Landscapes for Life

By Susan Littlefield

Would you like to have your garden be more in tune with nature? Are you interested in designing a landscape that not only looks good, but can be maintained with sustainable practices? If so, you can get lots of advice and ideas by visiting Landscape for Life, a new Web site developed by the United States Botanic Garden and the Lady Bird Johnson Wildflower Center at the University of Texas at Austin.

This site provides information on practical approaches homeowners can use to "green" their gardens based on the principles outlined in SITES, the Sustainable Sites Initiative. This national rating system for sustainable landscapes, first developed for landscape professionals, has been adapted to reflect practices that can be put to use in any home landscape and to explain the potential benefits they provide.

Along with comparisons of conventional and sustainable landscape practices, you'll find information on how to manage water sustainably, nurture healthy soil, select plants and landscape materials with sustainability in mind, limit you exposure to pesticides and VOC pollutants, reduce light pollution and grow a food garden. Checklists are available to help you choose a new house site, plan a new garden or renovate an existing one, and know what to ask when hiring a landscape designer or contractor. The Web content is also available as a downloadable workbook.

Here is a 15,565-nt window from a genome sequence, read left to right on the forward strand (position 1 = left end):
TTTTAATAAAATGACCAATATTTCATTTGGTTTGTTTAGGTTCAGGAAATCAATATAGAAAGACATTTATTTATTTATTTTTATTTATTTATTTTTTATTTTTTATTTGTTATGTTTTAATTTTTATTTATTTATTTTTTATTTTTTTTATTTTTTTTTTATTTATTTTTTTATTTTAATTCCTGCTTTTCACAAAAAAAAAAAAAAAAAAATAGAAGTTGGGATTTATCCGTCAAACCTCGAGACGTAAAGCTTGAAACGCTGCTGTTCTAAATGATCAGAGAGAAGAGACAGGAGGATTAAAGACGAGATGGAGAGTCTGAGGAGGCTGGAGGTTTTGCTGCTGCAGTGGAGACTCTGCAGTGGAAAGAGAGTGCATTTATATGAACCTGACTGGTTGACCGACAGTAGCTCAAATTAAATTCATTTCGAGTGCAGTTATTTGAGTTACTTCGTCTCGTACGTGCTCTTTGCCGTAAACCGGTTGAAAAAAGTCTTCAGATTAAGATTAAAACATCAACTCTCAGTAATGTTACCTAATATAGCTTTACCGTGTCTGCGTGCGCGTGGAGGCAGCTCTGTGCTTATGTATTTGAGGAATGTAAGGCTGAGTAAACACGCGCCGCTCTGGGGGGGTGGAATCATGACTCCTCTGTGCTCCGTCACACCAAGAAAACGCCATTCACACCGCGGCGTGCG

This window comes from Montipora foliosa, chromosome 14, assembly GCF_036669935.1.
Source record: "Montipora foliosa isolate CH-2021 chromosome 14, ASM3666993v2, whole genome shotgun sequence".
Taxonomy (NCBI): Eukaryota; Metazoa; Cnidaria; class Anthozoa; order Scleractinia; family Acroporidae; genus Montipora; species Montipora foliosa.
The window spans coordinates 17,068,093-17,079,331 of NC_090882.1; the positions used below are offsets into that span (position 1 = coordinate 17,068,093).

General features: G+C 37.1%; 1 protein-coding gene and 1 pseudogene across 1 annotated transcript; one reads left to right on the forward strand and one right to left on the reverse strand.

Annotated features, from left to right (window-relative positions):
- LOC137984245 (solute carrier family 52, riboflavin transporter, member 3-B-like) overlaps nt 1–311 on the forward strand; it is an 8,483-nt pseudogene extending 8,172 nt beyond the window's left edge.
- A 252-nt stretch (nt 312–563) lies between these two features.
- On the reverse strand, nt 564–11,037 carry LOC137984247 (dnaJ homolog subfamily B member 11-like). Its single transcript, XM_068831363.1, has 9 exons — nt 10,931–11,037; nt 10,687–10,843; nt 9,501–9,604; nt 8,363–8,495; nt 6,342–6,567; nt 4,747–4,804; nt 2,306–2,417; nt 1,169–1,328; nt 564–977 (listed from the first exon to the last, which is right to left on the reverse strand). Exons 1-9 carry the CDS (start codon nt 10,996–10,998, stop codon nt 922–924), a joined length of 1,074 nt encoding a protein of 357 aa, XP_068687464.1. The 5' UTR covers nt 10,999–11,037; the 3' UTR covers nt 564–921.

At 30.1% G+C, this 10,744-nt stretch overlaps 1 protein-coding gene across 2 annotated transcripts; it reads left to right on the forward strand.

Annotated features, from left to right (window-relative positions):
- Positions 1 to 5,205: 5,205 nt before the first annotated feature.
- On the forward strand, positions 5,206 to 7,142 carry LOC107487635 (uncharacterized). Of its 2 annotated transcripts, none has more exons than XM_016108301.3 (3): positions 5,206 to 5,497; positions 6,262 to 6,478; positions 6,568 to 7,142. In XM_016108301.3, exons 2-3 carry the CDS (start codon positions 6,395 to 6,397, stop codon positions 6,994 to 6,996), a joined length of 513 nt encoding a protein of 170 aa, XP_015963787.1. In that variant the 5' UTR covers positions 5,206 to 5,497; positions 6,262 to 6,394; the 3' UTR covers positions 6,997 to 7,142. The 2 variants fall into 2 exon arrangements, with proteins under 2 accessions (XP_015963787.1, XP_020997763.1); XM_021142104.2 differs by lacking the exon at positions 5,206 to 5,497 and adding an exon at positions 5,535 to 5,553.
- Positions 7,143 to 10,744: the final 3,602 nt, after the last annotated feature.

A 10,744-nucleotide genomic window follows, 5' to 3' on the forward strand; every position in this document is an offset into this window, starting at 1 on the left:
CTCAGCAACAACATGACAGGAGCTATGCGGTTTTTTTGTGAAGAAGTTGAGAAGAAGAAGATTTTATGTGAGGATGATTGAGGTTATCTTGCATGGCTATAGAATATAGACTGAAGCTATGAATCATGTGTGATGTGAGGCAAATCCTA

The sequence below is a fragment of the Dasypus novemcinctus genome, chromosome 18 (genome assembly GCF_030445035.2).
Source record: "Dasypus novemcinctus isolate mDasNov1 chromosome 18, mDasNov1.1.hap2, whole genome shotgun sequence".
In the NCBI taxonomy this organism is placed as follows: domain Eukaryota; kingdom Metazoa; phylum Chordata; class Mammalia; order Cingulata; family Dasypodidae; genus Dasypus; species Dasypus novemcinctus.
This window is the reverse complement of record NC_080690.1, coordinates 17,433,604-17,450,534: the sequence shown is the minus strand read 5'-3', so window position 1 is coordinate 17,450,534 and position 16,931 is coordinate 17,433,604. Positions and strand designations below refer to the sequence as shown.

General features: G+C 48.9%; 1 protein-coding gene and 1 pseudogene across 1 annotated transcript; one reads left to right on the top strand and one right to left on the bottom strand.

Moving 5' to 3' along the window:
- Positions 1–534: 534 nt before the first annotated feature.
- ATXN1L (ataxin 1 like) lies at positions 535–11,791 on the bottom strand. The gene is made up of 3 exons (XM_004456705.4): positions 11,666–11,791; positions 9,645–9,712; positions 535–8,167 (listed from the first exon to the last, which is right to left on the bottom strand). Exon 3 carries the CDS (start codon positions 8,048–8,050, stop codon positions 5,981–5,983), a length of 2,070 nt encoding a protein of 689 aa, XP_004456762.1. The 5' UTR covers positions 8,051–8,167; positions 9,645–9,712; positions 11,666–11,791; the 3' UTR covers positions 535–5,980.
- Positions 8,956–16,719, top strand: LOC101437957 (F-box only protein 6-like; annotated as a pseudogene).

As Holly Shimuzu, executive director of the U.S. Botanic Garden notes, "Conventional gardens often work against nature. We hope to enlist the power of all those home gardeners who want to give the benefits of nature a helping hand with a regenerative, sustainable garden. What a difference that can make."

For more information on landscapes that give back, go to: Landscape for Life.

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